Unlike Chard which calls itself “ The Home of Powered Flight “ pioneering aviation has passed Taunton by. Nevertheless a few episodes of early aviation have touched the town in decades gone by.
The image shows James Beach’s Pioneer Aeroplane Works which was situated in his motor car garage in St. James Steet. The Aeroplane Works were only listed in a directory dating to 1911 so the venture soon ceased. The aeroplane is powered by a version of the Gnome rotary engine introduced in 1908 which revolutionized the development of powered flight. The initial problem being lack of power to weight ratio. The image came from a collection of Beach family photos I was allowed to copy after the death of Eddie Beach and his wife. Jame’s son Eddie Beach was a well known local figure madly keen on motorbikes and on occasion likely to cycle around Taunton on a penny farthing bicycle. In later years the Beach company had a garage in Greenway Road which was taken over by Edwards and Sons in 1927.
On the 29th May 1912 the French aviator Henri Selmet landed his machine near the Quaker burial ground at Halcon Corner. He was on route from South Wales to Chard during The Daily Mail Air Race. Several photos of the landing were taken by the Taunton photographer Henry Montague Cooper. This caused a huge crowd to assemble to witness the event and Salmet, being rather a showman ,delighted the crowd by taking off again and circling a few times before landing again. Recently I acquired a signed postcard of Salmet in his cockpit which was given out at Taunton. No doubt he carried an ample supply in his aircraft. The Somerset County Gazette covered the event stating that “ shepherds neglected their sheep and stonebreakers sat with their hammers to gaze up into the sky “. In 1914 Selmet returned to Somerset but was forced to ditch in the sea off Minehead carrying the son of Henry Van Trump the owner of the St Augustine Street works and sometime mayor of Taunton. Happily, neither Salmet or his passenger were injured.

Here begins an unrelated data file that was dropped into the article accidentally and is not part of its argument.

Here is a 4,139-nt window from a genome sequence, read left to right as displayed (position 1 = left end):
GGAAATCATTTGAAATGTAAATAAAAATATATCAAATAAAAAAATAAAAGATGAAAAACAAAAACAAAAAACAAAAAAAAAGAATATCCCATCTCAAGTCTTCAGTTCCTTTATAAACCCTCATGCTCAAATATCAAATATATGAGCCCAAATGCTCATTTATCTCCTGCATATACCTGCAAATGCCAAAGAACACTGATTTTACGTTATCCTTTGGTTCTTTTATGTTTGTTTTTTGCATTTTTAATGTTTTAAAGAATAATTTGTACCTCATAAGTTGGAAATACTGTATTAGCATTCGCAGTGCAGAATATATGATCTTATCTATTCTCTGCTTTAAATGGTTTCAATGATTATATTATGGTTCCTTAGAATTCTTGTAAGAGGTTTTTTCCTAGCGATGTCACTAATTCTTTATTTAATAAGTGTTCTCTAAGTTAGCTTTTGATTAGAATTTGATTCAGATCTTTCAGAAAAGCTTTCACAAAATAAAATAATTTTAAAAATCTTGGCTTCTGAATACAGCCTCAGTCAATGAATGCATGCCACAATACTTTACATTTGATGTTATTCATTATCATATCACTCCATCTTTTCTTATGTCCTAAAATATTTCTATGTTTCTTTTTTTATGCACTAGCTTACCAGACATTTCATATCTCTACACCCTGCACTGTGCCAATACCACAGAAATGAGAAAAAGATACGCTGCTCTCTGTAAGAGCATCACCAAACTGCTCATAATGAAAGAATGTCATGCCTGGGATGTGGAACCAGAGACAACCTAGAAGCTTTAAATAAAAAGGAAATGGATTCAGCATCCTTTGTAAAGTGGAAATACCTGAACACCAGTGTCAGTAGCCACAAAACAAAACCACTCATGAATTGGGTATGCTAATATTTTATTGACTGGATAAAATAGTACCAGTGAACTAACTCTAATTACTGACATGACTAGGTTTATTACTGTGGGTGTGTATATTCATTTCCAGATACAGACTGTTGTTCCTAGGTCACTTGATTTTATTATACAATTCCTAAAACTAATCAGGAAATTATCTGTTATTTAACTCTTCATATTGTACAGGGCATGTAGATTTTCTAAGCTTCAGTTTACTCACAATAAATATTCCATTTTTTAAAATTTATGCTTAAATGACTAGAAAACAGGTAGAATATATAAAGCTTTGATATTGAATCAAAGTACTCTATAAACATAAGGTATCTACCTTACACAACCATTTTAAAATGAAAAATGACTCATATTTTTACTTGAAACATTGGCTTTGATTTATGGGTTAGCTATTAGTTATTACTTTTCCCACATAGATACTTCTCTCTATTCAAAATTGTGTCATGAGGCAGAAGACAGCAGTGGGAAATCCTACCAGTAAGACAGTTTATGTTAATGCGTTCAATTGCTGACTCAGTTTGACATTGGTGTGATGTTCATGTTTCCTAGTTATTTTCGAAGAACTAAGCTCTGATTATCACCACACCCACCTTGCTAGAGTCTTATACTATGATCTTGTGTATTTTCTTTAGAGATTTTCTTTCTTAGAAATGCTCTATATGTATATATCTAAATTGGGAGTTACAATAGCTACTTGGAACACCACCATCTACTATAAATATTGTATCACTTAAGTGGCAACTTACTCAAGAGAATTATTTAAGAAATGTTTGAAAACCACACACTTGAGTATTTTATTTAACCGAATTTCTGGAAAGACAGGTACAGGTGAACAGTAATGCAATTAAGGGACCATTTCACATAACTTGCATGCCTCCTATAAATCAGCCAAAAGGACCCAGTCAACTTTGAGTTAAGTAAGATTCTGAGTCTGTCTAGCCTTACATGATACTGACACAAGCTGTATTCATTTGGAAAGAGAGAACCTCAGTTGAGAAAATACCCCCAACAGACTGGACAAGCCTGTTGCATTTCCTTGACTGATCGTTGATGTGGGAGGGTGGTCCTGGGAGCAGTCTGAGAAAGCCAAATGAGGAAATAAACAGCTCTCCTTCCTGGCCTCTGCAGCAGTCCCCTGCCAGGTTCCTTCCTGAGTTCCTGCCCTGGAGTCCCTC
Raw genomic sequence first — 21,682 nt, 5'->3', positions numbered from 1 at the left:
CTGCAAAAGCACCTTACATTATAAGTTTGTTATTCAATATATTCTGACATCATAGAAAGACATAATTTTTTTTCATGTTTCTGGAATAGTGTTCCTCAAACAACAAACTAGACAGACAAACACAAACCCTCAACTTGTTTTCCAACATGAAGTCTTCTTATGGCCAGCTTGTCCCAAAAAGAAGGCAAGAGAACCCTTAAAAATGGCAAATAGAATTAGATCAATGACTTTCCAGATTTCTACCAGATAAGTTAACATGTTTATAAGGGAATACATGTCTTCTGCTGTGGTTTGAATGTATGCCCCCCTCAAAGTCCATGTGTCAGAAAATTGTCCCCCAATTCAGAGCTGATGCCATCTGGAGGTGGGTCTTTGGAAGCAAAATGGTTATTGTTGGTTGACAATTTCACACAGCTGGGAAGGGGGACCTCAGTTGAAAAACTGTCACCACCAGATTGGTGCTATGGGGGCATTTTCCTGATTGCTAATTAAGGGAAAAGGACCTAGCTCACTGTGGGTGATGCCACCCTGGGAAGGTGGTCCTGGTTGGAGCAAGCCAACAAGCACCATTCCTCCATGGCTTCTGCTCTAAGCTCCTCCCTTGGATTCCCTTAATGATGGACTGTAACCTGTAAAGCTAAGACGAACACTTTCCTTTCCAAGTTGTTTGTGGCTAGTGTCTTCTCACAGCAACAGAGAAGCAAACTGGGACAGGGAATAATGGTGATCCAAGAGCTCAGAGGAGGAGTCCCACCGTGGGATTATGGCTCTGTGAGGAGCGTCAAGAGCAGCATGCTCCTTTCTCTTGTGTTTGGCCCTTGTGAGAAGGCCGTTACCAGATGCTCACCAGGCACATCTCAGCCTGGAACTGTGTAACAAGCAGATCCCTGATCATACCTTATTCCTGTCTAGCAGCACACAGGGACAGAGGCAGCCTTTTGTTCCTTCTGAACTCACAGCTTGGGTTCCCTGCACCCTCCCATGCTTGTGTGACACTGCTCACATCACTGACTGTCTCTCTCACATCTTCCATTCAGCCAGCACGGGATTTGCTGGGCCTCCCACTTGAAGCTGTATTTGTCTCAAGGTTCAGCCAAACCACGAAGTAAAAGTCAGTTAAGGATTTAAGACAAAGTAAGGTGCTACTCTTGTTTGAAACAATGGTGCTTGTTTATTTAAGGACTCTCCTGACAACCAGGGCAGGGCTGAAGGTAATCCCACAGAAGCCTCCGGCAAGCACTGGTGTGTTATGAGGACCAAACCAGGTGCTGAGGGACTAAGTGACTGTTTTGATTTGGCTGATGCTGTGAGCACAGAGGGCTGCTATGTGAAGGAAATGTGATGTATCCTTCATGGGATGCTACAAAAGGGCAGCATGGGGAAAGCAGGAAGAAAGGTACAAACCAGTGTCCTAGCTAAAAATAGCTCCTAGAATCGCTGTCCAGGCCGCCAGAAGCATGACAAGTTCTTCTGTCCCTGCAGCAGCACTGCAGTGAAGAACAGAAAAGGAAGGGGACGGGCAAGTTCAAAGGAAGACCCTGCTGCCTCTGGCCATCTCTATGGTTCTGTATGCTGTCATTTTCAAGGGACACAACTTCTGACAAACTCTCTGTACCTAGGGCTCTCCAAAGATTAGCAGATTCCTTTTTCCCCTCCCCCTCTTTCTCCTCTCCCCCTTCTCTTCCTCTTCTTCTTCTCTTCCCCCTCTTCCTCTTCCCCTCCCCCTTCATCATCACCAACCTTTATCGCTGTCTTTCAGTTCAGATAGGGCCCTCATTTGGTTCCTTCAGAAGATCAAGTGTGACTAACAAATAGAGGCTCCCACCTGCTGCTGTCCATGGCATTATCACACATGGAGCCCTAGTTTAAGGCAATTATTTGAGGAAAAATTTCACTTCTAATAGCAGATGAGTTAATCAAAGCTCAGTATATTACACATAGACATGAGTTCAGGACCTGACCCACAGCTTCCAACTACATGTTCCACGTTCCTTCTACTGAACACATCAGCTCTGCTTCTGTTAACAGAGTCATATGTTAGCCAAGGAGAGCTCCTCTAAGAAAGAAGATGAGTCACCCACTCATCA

B.C. “ Benny” Hucks ( the first Englishman to loop the loop ) also landed at Minehead in 1914 in his Blackburn “ Mercury “ aircraft powered by a 50hp Gnome rotary engine. Hucks astounded passengers near Dunster station by racing his plane close to the train. The plane easily outpaced the train. Hucks and the plane reached Taunton at the end of his Minehead visit ironically by train as the weather was too bad for flying. During the First World War things quietened down and the next exciting visit to West Somerset were by three Avro 504 biplanes swooping low over the Dunster marshes on their way to the districts first air pageant. Sir Alan Cobham’s flying circus also appeared in the area two years later.
Taunton remained relatively quiet. There were some pleasure flights from a field off the Hamilton Road. The Taunton and West Somerset Gliding Club established itself in Galmington Fields ( now the Parkfield Road area ) giving flights to the public in 1934. Members included Lieutenant-Colonel Hamilton Gault MP and local solicitor C.M.B. Kite. The club had one- seater and two- seater machines and they were towed by a car until they became airborne. The club is now at Dunkeswell where your brave correspondent made his one and only passenger gliding flight and accomplished a solo parachute jump from a powered aircraft from 2,000 ft. Neither are likely to be repeated. The site at Musgrove was earmarked for Taunton’s airport but like many things in the town events overtook the the ideas.
The Second World War saw the odd stray German bomb being dropped in rural areas but one direct hit demolishing a house in Eastleigh Road.
By Nick Chipchase